Bryce Harper is hitting .355 with a 1.153 OPS at Single-A

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Bryce Harper is on fire at low Single-A, going 15-for-33 (.455) with four homers and six doubles in his last 10 games.

Harper is hitting .355 with a .456 on-base percentage and .697 slugging percentage in 23 games overall, including six homers and eight doubles in 76 at-bats and a 20/18 K/BB ratio. He’s even swiped four bases in six attempts.

Obviously knocking around low Single-A pitching doesn’t guarantee future success for Harper, but the fact that the former No. 1 overall pick is thriving as an 18-year-old in a league where the average player is 22 should be awfully encouraging for the Nationals.

Thoughts of Harper making it all the way to the majors in his first professional season are misguided, but at this rate advancing to Double-A before his 19th birthday is very possible.

Matt Carpenter hit a standup bunt double

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The wave of defensive shifts we’ve seen over the past few years has led to a lot of armchair hitting coaches demanding that players bunt to beat it. This is easier said than done, however.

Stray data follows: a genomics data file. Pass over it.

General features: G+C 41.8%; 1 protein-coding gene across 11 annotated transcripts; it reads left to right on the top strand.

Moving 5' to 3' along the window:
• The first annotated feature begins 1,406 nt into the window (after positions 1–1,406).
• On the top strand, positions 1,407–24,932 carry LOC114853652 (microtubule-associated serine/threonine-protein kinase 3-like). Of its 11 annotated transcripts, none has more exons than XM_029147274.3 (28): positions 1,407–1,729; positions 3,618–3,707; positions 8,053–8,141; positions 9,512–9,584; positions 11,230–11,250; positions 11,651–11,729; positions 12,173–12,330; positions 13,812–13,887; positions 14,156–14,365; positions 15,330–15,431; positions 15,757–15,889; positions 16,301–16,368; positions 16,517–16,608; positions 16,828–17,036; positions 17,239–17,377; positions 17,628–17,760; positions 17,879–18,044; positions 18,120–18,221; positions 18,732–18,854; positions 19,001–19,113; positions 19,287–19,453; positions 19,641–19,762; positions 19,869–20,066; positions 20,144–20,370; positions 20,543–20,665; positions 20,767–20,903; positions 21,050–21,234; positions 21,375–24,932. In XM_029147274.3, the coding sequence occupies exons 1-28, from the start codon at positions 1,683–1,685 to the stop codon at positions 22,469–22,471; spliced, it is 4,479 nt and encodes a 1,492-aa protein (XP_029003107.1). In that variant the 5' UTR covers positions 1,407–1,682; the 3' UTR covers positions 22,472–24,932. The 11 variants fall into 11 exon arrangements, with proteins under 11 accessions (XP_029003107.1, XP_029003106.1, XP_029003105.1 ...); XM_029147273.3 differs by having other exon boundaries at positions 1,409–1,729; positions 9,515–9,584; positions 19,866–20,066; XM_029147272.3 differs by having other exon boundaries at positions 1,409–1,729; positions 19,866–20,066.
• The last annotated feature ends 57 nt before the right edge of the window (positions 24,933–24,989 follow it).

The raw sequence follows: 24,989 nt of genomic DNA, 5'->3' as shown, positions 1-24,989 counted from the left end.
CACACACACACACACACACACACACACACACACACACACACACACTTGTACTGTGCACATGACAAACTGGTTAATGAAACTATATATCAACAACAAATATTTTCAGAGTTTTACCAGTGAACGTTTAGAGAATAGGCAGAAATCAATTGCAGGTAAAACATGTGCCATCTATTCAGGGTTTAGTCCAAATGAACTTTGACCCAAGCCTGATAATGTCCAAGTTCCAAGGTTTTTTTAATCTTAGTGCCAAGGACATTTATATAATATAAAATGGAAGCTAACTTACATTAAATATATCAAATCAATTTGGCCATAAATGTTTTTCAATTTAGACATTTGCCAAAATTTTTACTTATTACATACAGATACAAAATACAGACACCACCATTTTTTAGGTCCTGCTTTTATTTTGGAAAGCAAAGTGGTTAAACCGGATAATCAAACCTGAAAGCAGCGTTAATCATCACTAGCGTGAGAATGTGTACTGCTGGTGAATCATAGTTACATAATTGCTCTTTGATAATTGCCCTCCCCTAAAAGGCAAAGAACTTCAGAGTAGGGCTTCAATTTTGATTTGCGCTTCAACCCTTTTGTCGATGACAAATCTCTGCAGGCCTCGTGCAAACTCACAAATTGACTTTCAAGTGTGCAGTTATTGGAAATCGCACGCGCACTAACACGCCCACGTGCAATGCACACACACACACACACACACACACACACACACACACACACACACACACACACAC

The shift happens because certain hitters tend to pull the ball. Certain hitters tend to pull the ball because pulling the ball is what happens when one gets a strong, quick swing on a pitch one identifies early and which one endeavors to send as far away from home plate as possible. Which is to say that pulling is a skill that is good to have and which is strongly selected for among hitters.

In light of that, “why not just bunt to beat the shift” takes are kind of lazy. Bunting is hard! And it is not a thing guys who get shifted a lot are good at. Most of the time asking a player to do a thing he is not well-equipped to do is a bad idea. Indeed, a hitter voluntarily going away from his strength is something the defense would much prefer.

Most of the time anyway.

Last night Matt Carpenter made those armchair hitting coaches happy by laying down a bunt to beat the shift. And he laid it down so well that he ended up with a standup double:

One batter later Carpenter scored on a Starlin Castro error.

The shift giveth and the shift taketh away.